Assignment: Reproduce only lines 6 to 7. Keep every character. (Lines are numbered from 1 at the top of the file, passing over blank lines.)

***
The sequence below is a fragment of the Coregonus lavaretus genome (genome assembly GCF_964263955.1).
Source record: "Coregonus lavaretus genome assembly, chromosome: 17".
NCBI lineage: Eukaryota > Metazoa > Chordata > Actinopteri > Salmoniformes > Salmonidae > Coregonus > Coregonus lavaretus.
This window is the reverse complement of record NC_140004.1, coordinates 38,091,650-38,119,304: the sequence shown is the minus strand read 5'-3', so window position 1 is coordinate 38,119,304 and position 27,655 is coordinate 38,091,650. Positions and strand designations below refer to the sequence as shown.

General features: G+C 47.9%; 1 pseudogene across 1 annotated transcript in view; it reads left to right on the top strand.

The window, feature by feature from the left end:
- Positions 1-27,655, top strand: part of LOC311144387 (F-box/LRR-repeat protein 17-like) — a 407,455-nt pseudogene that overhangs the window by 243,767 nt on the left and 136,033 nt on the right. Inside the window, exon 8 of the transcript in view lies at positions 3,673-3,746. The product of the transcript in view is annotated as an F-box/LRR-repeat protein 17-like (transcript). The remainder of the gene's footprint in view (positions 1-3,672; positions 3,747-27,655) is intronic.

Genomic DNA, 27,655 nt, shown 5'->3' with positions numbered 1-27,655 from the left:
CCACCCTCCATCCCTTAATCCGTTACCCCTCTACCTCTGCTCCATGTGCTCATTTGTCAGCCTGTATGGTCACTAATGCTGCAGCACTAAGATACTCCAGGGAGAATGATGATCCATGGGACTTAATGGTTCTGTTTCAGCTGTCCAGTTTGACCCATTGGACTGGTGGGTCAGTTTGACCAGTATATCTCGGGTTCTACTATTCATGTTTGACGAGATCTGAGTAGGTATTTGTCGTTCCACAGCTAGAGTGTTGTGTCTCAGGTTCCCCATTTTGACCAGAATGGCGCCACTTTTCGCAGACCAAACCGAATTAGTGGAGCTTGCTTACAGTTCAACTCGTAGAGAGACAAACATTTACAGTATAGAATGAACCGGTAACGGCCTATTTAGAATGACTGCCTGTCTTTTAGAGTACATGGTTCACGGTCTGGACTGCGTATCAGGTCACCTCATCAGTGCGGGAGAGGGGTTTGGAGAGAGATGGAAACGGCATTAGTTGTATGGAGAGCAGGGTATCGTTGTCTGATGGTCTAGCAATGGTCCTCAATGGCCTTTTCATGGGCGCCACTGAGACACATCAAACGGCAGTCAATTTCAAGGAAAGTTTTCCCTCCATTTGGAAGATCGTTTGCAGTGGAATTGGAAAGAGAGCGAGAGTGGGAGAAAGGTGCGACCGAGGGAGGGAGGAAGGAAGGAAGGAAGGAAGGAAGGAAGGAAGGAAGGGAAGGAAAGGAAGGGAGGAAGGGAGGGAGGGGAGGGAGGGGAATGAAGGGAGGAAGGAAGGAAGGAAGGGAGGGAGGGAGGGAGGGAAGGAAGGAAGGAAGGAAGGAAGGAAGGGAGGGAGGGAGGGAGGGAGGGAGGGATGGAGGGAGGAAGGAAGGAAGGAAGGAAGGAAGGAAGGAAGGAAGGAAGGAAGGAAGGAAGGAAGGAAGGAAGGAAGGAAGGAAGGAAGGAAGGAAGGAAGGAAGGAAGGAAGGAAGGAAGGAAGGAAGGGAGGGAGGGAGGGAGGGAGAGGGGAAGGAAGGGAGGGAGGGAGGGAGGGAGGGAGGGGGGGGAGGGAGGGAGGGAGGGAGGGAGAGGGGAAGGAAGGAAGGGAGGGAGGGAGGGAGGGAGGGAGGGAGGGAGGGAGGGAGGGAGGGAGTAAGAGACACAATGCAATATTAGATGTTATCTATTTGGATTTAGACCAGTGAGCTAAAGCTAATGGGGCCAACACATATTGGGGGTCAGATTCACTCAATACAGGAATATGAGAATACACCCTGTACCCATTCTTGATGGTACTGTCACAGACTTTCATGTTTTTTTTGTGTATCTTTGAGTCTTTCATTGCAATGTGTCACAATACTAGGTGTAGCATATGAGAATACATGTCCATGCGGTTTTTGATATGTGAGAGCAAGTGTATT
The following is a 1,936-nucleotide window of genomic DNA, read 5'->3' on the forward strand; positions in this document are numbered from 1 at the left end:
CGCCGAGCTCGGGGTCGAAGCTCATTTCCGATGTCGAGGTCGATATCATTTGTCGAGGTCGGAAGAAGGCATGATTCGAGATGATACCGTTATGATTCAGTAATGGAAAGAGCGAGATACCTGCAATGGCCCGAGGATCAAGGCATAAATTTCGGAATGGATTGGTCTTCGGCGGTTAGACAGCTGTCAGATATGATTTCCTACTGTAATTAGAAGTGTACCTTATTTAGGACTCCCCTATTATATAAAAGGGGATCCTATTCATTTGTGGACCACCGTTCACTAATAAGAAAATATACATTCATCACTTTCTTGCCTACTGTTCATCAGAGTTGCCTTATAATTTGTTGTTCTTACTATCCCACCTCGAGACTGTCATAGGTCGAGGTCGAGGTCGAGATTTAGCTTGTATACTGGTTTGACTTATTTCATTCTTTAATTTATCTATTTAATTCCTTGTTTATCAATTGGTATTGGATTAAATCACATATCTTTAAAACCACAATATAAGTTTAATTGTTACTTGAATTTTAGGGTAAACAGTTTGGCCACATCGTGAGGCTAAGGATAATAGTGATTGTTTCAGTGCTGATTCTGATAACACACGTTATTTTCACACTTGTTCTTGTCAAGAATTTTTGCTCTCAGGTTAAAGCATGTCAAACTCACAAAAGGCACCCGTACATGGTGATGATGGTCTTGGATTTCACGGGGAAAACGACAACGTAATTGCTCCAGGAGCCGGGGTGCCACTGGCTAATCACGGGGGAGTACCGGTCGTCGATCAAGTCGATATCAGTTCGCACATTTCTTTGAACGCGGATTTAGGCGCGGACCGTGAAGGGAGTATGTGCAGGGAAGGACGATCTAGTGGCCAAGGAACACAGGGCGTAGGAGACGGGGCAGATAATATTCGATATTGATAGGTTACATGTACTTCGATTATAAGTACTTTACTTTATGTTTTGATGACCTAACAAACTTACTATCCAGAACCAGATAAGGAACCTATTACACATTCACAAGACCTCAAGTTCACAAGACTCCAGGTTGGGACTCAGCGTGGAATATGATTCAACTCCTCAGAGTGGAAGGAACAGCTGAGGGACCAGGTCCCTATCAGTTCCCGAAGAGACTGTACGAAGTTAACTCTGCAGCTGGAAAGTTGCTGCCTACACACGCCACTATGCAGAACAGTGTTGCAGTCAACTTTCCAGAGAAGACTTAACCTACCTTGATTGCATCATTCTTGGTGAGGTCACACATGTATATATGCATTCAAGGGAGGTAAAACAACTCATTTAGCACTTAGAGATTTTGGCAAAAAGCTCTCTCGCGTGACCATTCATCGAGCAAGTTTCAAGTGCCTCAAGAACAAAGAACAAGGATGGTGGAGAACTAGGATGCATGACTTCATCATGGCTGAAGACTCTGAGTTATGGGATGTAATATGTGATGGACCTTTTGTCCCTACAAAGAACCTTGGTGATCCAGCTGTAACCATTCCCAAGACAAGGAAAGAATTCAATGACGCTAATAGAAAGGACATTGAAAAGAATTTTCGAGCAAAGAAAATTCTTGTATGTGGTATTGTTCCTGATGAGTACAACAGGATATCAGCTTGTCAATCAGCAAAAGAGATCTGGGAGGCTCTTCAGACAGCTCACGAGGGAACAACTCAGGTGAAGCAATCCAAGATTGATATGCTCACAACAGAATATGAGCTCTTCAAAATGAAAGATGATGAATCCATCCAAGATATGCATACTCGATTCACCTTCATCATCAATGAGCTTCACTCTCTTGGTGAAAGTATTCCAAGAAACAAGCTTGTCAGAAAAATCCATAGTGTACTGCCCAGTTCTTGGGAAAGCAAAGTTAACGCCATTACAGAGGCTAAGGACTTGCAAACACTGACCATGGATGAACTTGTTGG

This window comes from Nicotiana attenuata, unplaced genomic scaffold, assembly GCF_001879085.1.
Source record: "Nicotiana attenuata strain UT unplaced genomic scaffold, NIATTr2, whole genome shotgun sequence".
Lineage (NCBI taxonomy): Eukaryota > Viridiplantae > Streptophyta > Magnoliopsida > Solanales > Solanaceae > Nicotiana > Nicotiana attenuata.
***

The window, feature by feature from the left end:
- Positions 1-27,655, top strand: part of LOC311144387 (F-box/LRR-repeat protein 17-like) — a 407,455-nt pseudogene that overhangs the window by 243,767 nt on the left and 136,033 nt on the right. Inside the window, exon 8 of the transcript in view lies at positions 3,673-3,746. The product of the transcript in view is annotated as an F-box/LRR-repeat protein 17-like (transcript). The remainder of the gene's footprint in view (positions 1-3,672; positions 3,747-27,655) is intronic.